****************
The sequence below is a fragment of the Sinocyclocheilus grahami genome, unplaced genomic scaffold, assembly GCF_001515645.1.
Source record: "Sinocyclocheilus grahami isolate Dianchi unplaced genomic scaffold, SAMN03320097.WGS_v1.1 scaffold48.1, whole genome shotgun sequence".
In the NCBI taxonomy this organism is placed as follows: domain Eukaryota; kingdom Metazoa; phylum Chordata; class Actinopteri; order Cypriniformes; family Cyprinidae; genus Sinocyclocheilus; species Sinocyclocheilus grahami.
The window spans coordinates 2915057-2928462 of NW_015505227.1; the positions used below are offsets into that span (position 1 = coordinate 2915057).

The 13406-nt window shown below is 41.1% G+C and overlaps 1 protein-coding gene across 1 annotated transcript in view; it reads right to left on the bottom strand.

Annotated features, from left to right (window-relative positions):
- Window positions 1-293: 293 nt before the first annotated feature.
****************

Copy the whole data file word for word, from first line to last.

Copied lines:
The sequence below is a fragment of the Sinocyclocheilus grahami genome, unplaced genomic scaffold, assembly GCF_001515645.1.
Source record: "Sinocyclocheilus grahami isolate Dianchi unplaced genomic scaffold, SAMN03320097.WGS_v1.1 scaffold48.1, whole genome shotgun sequence".
In the NCBI taxonomy this organism is placed as follows: domain Eukaryota; kingdom Metazoa; phylum Chordata; class Actinopteri; order Cypriniformes; family Cyprinidae; genus Sinocyclocheilus; species Sinocyclocheilus grahami.
The window spans coordinates 2915057-2928462 of NW_015505227.1; the positions used below are offsets into that span (position 1 = coordinate 2915057).

The 13406-nt window shown below is 41.1% G+C and overlaps 1 protein-coding gene across 1 annotated transcript in view; it reads right to left on the bottom strand.

Annotated features, from left to right (window-relative positions):
- Window positions 1-293: 293 nt before the first annotated feature.